David Bourget (Western Ontario)
David Chalmers (ANU, NYU)
Rafael De Clercq
Ezio Di Nucci
Jonathan Jenkins Ichikawa
Jack Alan Reynolds
Learn more about PhilPapers
Journal of Ethics 15 (4):371-386 (2011)
Any plausible position in the ethics of war and political violence in general will include the requirement of protection of civilians (non-combatants, common citizens) against lethal violence. This requirement is particularly prominent, and particularly strong, in just war theory. Some adherents of the theory see civilian immunity as absolute, not to be overridden in any circumstances whatsoever. Others allow that it may be overridden, but only in extremis. The latter position has been advanced by Michael Walzer under the heading of “supreme emergency.” In this paper, I look into some of the issues of interpretation and application of Walzer’s “supreme emergency” view and some of the criticisms that have been levelled against it. I argue that Walzer’s view is vague and unacceptable as it stands, but that the alternatives proposed by critics such as Brian Orend, C.A.J. Coady, and Stephen Nathanson are also unattractive. I go on to construct a position that is structurally similar to Walzer’s, but more specific and much less permissive, which I term the “moral disaster” view. According to this view, deliberate killing of civilians is almost absolutely wrong
|Keywords||Civilian immunity “Dirty hands” problem Just war theory Moral disaster Non-combatant immunity Walzer, Michael Supreme emergency War|
|Categories||categorize this paper)|
Setup an account with your affiliations in order to access resources via your University's proxy server
Configure custom proxy (use this if your affiliation does not provide a proxy)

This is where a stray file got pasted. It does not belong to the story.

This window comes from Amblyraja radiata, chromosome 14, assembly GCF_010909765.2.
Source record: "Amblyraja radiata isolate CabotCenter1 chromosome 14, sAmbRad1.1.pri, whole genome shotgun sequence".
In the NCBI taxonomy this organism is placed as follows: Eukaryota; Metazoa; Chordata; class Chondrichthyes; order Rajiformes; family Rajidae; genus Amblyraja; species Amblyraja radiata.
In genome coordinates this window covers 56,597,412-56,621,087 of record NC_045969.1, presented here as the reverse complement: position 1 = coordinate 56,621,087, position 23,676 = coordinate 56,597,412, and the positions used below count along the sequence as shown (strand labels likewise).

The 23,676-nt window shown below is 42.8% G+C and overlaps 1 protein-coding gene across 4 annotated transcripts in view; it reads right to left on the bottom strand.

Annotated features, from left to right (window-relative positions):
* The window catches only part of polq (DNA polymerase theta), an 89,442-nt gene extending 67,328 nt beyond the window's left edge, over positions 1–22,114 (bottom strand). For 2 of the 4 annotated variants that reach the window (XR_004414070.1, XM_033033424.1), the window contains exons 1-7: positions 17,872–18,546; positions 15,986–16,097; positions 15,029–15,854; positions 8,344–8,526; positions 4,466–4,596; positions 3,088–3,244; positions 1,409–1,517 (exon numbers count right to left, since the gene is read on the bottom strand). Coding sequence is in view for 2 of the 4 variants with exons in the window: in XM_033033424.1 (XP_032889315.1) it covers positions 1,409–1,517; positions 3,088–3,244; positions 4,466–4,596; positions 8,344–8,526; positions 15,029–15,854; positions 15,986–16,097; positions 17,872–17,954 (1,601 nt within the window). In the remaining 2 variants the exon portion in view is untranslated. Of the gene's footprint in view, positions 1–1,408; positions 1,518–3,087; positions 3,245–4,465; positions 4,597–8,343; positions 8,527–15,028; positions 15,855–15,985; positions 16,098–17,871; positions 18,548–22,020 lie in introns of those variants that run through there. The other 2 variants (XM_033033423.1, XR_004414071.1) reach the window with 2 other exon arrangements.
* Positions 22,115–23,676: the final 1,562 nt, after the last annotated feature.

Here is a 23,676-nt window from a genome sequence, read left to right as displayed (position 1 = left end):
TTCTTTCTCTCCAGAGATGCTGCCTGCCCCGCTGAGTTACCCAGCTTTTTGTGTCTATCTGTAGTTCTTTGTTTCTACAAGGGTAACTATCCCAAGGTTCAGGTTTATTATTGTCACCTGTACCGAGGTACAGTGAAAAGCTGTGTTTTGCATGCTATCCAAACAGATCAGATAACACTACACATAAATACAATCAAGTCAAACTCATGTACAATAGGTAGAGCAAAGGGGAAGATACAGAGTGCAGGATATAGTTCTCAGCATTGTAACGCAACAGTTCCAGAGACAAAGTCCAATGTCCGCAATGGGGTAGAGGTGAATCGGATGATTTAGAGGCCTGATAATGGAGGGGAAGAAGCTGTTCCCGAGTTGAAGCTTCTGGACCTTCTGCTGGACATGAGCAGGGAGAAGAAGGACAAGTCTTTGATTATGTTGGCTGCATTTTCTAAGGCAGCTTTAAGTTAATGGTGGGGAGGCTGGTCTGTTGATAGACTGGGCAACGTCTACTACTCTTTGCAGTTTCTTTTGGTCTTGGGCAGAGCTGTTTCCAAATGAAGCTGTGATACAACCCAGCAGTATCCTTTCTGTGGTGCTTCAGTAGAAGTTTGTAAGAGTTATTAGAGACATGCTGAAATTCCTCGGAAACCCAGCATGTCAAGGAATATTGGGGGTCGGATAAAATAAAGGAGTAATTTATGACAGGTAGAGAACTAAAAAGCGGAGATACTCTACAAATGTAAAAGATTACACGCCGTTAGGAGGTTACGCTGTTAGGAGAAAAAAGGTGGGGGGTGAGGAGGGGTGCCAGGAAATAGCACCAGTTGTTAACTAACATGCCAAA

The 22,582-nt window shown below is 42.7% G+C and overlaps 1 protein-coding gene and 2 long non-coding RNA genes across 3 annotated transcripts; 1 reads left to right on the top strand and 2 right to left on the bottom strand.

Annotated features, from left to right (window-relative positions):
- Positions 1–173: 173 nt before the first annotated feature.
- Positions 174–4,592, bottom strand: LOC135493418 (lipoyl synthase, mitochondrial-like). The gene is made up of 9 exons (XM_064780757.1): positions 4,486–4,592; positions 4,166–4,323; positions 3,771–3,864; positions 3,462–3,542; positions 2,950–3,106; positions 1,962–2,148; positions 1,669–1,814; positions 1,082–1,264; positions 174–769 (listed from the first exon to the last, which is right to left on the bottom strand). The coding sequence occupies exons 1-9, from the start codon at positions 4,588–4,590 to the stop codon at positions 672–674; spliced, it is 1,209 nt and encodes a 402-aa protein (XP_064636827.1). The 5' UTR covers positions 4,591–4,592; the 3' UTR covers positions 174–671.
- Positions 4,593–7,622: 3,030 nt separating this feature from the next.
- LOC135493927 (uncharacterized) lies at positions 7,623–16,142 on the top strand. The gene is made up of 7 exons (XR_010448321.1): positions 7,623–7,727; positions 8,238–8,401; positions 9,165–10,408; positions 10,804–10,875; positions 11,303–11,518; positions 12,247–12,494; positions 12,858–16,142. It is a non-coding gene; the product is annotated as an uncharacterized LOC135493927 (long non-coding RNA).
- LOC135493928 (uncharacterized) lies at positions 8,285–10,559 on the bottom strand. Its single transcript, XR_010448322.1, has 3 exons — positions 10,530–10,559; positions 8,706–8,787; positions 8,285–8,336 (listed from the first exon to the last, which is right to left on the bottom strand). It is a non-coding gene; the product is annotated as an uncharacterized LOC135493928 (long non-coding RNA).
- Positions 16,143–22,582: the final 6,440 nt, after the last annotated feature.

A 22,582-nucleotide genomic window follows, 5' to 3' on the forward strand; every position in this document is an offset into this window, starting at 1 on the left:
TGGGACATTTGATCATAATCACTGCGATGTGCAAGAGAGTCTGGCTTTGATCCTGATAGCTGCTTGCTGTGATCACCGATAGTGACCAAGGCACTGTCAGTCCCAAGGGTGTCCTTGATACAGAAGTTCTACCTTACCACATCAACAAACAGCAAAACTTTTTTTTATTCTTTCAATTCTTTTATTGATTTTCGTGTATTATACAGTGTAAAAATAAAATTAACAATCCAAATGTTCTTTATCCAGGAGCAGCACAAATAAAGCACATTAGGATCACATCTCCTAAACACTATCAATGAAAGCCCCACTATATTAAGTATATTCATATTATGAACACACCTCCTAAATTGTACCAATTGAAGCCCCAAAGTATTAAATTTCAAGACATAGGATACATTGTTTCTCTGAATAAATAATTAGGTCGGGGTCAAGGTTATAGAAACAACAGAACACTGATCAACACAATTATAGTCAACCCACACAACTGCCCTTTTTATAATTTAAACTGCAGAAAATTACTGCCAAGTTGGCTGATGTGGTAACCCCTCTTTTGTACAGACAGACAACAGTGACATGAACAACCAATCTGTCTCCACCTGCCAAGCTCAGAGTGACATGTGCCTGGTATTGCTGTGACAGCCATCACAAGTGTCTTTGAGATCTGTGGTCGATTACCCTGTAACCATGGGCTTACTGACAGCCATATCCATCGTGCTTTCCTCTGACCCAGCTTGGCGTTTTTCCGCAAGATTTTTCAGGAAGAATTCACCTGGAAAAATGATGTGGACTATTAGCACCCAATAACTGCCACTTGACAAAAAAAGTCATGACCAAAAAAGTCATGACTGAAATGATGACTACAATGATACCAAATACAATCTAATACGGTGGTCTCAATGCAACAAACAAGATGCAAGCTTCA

|Through your library|
References found in this work BETA
W. D. Ross (2002). The Right and the Good. Clarendon Press.
Barrie Paskins & Michael Walzer (1981). Just and Unjust Wars: A Moral Argument with Historical Illustrations. Philosophical Quarterly 31 (124):285.
Walter Sinnott-Armstrong (1988). Moral Dilemmas. B. Blackwell.
Michael Walzer (1973). Political Action: The Problem of Dirty Hands. Philosophy and Public Affairs 2 (2):160-180.
Citations of this work BETA
J. Toby Reiner (forthcoming). ‘Supreme Emergencies’, Ontological Holism, and Rights to Communal Membership. Critical Review of International Social and Political Philosophy:1-21.
Daniel Statman (2012). Supreme Emergencies and the Continuum Problem. Journal of Military Ethics 11 (4):287-298.
Similar books and articles
Shawn Kaplan (2011). Unraveling Emergency Justifications and Excuses for Terrorism. Journal of Social Philosophy 42 (2):219-238.
Per Sandin (2009). Supreme Emergencies Without the Bad Guys. Philosophia 37 (1):153-167.
Stephen R. Shalom (2011). Killing in War and Moral Equality. Journal of Moral Philosophy 8 (4):495-512.
Igor Primoratz (2002). Michael Walzer's Just War Theory: Some Issues of Responsibility. [REVIEW] Ethical Theory and Moral Practice 5 (2):221-243.
Stephen E. Lammers (1983). Area Bombing in World War II: The Argument of Michael Walzer. Journal of Religious Ethics 11 (1):96 - 113.
Igor Primoratz (2005). Civilian Immunity in War. Philosophical Forum 36 (1):41–58.
Karsten J. Struhl (2006). Can There Be a Just War? Radical Philosophy Today 2006:3-25.
Yitzhak Benbaji (2010). Dehumanization, Lesser Evil and the Supreme Emergency Exemption. Diametros 23:5-21.
Anne Schwenkenbecher (2009). Terrorism, Supreme Emergency and Killing the Innocent. Perspectives - The Review of International Affairs 17 (1):105-126.
Christopher Toner (2005). Just War and the Supreme Emergency Exemption. Philosophical Quarterly 55 (221):545 - 561.
Added to index2010-07-26
Total downloads85 ( #52,313 of 1,934,580 )
Recent downloads (6 months)2 ( #269,381 of 1,934,580 )
How can I increase my downloads?